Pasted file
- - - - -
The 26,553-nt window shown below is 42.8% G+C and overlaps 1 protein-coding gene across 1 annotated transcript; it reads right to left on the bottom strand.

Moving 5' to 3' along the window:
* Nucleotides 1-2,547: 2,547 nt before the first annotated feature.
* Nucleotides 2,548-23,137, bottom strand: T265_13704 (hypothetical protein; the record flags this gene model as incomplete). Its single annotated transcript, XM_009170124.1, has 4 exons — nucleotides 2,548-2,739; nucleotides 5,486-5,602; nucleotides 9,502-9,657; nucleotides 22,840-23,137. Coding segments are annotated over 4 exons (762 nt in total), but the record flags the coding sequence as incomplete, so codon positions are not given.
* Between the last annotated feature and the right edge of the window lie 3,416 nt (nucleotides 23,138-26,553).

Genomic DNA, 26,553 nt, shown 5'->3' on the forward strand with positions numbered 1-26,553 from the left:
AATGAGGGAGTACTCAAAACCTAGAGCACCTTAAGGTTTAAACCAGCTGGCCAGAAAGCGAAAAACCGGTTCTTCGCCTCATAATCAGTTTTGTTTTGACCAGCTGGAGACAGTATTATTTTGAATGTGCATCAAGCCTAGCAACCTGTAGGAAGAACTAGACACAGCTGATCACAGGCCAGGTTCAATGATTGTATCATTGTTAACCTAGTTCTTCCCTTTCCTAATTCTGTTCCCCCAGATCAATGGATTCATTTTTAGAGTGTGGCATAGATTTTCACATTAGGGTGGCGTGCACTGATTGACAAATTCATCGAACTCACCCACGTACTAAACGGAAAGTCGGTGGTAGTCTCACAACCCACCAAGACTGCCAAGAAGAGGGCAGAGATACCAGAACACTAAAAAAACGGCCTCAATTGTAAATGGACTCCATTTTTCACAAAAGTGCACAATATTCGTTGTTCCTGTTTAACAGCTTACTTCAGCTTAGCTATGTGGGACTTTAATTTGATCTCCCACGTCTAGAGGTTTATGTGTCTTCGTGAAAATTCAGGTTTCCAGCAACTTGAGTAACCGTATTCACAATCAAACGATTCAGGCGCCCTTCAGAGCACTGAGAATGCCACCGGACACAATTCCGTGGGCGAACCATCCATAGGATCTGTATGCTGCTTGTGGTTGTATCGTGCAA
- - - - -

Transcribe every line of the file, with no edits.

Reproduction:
The 26,553-nt window shown below is 42.8% G+C and overlaps 1 protein-coding gene across 1 annotated transcript; it reads right to left on the bottom strand.

Moving 5' to 3' along the window:
* Nucleotides 1-2,547: 2,547 nt before the first annotated feature.
* Nucleotides 2,548-23,137, bottom strand: T265_13704 (hypothetical protein; the record flags this gene model as incomplete). Its single annotated transcript, XM_009170124.1, has 4 exons — nucleotides 2,548-2,739; nucleotides 5,486-5,602; nucleotides 9,502-9,657; nucleotides 22,840-23,137. Coding segments are annotated over 4 exons (762 nt in total), but the record flags the coding sequence as incomplete, so codon positions are not given.
* Between the last annotated feature and the right edge of the window lie 3,416 nt (nucleotides 23,138-26,553).

Genomic DNA, 26,553 nt, shown 5'->3' on the forward strand with positions numbered 1-26,553 from the left:
AATGAGGGAGTACTCAAAACCTAGAGCACCTTAAGGTTTAAACCAGCTGGCCAGAAAGCGAAAAACCGGTTCTTCGCCTCATAATCAGTTTTGTTTTGACCAGCTGGAGACAGTATTATTTTGAATGTGCATCAAGCCTAGCAACCTGTAGGAAGAACTAGACACAGCTGATCACAGGCCAGGTTCAATGATTGTATCATTGTTAACCTAGTTCTTCCCTTTCCTAATTCTGTTCCCCCAGATCAATGGATTCATTTTTAGAGTGTGGCATAGATTTTCACATTAGGGTGGCGTGCACTGATTGACAAATTCATCGAACTCACCCACGTACTAAACGGAAAGTCGGTGGTAGTCTCACAACCCACCAAGACTGCCAAGAAGAGGGCAGAGATACCAGAACACTAAAAAAACGGCCTCAATTGTAAATGGACTCCATTTTTCACAAAAGTGCACAATATTCGTTGTTCCTGTTTAACAGCTTACTTCAGCTTAGCTATGTGGGACTTTAATTTGATCTCCCACGTCTAGAGGTTTATGTGTCTTCGTGAAAATTCAGGTTTCCAGCAACTTGAGTAACCGTATTCACAATCAAACGATTCAGGCGCCCTTCAGAGCACTGAGAATGCCACCGGACACAATTCCGTGGGCGAACCATCCATAGGATCTGTATGCTGCTTGTGGTTGTATCGTGCAA